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Customs efforts open windows for exporters

By Zhong Nan | China Daily | Updated: 2020-09-15 09:01
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Customs officers inspect a Europe-bound freight train at Tuanjiecun station in Southwest China's Chongqing municipality on Sept 1. [Photo/Xinhua]

Simplified clearance procedures for transhipment of goods help traders ship products quickly to more destinations

China's exporters that have long been a thriving component of the national economy and strong supporters of global supply chains are finding fresh momentum as the country allows more cities to apply experimental Customs supervision modes for business-to-business e-commerce exports.

Many opportunities are arising from the General Administration of Customs' move to implement such modes in 10 Customs districts, including in Beijing; Shenzhen, Guangdong province; Tianjin, Hangzhou, Zhejiang province and Nanjing, Jiangsu province, on July 1 to integrate the Customs operations for B2B export of goods.

The administration then expanded this pilot program to another 12 Customs districts, including Shanghai; Nanning, the Guangxi Zhuang autonomous region; Chengdu, Sichuan province; and Xi'an, Shaanxi province on Sept 1, with many of them being inland and western cities.

B2B e-commerce export refers to either the direct export of goods from domestic businesses to overseas businesses via cross-border logistics based on mutual deals over a cross-border e-commerce platform, or the export of goods by a domestic company to its overseas warehouse, from which the goods will be delivered to overseas buyers based on their deals over a cross-border e-commerce platform.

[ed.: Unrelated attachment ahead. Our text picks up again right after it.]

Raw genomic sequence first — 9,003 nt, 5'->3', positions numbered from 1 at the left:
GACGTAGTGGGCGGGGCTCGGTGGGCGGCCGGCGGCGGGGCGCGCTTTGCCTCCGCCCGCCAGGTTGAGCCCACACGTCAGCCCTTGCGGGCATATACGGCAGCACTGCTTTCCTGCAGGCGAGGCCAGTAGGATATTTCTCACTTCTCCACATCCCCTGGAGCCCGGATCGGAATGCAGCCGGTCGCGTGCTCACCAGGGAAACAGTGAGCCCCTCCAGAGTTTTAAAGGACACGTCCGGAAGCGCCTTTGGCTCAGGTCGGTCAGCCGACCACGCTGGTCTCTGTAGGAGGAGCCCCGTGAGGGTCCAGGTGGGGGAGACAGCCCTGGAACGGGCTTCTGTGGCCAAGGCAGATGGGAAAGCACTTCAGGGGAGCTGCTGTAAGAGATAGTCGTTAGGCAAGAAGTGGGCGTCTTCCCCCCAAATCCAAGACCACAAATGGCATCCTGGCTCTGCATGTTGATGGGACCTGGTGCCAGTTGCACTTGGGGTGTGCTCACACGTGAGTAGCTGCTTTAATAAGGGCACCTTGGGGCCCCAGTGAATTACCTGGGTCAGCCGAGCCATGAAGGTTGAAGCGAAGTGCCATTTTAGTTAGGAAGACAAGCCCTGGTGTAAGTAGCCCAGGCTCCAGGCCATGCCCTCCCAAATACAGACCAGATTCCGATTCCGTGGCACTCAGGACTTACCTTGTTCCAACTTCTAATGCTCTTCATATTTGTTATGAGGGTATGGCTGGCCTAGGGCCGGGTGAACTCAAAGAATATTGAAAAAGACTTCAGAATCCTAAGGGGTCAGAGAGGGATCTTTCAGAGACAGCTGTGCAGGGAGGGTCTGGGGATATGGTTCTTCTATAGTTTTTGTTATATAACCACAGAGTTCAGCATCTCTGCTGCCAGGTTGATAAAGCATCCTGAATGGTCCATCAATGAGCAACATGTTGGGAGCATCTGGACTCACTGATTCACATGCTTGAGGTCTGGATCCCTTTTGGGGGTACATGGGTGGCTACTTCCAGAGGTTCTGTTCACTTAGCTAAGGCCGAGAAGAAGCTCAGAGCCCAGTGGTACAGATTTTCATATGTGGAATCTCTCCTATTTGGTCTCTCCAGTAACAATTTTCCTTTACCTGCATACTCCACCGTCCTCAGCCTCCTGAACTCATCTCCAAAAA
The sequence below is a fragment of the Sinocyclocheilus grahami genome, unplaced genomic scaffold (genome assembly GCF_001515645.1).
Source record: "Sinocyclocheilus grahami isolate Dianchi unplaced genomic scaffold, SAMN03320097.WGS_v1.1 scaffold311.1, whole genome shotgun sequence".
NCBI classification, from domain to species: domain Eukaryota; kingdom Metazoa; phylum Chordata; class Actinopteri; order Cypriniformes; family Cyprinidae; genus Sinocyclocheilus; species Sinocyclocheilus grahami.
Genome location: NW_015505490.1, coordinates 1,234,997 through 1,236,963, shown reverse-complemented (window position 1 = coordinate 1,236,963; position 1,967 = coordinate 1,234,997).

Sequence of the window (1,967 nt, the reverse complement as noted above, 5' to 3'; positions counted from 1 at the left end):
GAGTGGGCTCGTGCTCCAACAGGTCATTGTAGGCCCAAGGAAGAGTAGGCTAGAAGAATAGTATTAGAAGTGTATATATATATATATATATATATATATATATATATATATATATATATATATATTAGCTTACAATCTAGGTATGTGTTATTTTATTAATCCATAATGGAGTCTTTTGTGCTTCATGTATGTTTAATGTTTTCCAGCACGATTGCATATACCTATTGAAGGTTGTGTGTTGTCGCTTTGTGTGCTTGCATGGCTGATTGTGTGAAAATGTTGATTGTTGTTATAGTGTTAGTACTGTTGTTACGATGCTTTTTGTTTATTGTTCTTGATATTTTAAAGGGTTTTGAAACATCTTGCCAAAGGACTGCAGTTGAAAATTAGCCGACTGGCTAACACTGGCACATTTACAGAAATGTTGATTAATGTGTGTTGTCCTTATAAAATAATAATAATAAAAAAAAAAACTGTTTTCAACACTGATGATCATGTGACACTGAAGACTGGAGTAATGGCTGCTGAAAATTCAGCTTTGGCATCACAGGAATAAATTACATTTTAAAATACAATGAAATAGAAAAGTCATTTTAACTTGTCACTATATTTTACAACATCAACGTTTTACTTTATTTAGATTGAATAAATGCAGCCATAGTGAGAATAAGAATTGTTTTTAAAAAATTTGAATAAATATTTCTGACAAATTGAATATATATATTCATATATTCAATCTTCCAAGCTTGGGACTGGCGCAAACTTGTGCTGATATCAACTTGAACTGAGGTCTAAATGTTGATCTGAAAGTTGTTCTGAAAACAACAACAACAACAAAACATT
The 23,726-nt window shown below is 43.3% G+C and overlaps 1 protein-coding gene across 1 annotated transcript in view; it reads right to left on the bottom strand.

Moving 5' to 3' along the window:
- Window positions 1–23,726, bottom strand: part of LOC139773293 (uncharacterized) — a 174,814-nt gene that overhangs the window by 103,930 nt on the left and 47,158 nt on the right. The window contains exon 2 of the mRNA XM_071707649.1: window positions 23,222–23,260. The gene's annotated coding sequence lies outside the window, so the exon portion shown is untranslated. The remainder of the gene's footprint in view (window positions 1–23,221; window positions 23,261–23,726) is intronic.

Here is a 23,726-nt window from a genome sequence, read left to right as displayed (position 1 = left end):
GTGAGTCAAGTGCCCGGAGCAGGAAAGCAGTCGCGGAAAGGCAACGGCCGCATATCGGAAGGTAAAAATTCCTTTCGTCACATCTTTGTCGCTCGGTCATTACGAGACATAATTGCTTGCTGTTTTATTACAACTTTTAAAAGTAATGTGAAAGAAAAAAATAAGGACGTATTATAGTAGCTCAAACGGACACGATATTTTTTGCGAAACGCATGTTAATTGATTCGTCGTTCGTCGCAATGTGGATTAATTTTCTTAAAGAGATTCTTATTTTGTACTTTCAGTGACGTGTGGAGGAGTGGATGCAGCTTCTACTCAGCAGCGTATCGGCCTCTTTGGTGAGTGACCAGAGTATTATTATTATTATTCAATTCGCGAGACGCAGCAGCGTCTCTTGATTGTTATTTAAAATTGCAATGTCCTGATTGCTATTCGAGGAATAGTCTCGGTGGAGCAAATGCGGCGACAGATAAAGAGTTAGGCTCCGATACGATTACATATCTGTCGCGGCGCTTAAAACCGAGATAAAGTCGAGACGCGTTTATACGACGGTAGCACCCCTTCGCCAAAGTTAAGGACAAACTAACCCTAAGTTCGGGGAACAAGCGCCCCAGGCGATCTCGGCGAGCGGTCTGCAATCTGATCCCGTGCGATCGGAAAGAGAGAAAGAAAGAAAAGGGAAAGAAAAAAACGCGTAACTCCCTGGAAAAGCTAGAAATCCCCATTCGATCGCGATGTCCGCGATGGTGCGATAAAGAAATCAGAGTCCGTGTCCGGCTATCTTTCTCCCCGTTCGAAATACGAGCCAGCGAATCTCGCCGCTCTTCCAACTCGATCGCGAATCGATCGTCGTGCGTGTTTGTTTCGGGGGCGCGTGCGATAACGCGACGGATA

Among other supportive measures, the new program offers e-commerce B2B exporters simplified export declarations and paperless Customs clearance, including one-off registrations, streamlined declarations and expedited clearance at lower costs, said Deng Guangwen, deputy head of GAC's Nanning Customs district.

Deng said that under the new operational mode, the duration of Customs clearance has been shortened. This helps prevent overdue returns caused by unstable international transportation.

Between July 1 and Aug 30, the 10 pilot Customs districts had inspected and cleared a total of 6.32 million batches of exported goods under the pilot program.

The pilot program will provide cross-border e-commerce B2B exporters in Chengdu, particularly micro, small and medium-sized exporters, with more convenient channels and help "made-in-Chengdu" goods enter global industrial and supply chains, said Li Xuantong, deputy head of GAC's Chengdu Customs district.

A few thousands kilometers away, the Customs authority in Shanghai has also taken into account the actual circumstances of small businesses, and introduced paperless processes of clearance for certain goods when a single consignment is worth less than 5,000 yuan ($732).

Wang Wenjiang, president of Shanghai Ideal International Logistics Co Ltd, said the company's export orders recently rose to nearly 300 on a single day, growing 50 percent on a daily basis before the city became a zone for carrying out pilot regulations for cross-border B2B e-commerce exports.

Customs statistics showed that the value of imports and exports transacted online by cross-border e-commerce enterprises reached 604.4 billion yuan in the first half, up 6.7 percent year-on-year. It also unveiled that the number of Customs offices in the pilot program has more than doubled in just two months, showing the program is effective and helpful for companies.

"This certainly reflects China's accelerating pace of opening up and the world's surging demand for Chinese goods. The expansion of pilot program is a win-win move and will continue to increase the volume of railway cargo on the China-Europe freight train service," said Zhuang Rui, deputy dean of the Institute of International Economy at the University of International Business and Economics.

To maintain solid economic fundamentals, the central government has reiterated that policy measures and fiscal funds should be used to ensure focus remains on the "six priorities" of employment, people's livelihoods, development of market entities, food and energy security, stable operation of industrial and supply chains, and smooth functioning at the community level, and to ensure stability in the six areas of employment, finance, foreign trade, foreign investment, domestic investment and market expectations.

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